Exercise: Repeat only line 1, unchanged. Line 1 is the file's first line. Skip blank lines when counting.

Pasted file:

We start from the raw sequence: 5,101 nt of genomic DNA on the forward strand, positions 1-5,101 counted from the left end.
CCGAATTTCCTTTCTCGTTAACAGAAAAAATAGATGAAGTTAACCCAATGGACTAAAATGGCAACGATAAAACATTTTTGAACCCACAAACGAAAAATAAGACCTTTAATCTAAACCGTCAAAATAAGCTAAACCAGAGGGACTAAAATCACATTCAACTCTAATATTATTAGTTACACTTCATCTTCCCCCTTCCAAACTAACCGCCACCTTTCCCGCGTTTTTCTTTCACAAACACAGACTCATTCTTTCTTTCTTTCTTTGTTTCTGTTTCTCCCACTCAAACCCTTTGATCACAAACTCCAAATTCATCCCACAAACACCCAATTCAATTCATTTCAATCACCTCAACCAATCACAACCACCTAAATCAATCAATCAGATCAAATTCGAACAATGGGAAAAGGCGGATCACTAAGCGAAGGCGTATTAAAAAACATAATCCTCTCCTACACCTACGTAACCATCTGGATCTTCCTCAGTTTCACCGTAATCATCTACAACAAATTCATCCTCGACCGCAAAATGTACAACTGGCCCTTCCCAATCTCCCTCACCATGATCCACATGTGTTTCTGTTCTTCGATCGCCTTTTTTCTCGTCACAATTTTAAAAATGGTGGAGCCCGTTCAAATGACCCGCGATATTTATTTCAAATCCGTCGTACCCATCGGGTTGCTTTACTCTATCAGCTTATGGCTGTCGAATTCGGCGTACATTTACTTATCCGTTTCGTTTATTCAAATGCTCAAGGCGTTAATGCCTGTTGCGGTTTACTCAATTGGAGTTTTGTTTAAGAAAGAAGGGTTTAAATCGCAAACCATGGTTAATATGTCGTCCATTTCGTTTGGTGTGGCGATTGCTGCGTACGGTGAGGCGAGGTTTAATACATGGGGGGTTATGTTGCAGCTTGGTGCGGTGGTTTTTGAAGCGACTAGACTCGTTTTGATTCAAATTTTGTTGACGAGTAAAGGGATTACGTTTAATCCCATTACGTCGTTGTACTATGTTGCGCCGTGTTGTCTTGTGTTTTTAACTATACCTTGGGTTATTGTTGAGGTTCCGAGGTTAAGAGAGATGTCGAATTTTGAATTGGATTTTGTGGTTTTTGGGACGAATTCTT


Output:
We start from the raw sequence: 5,101 nt of genomic DNA on the forward strand, positions 1-5,101 counted from the left end.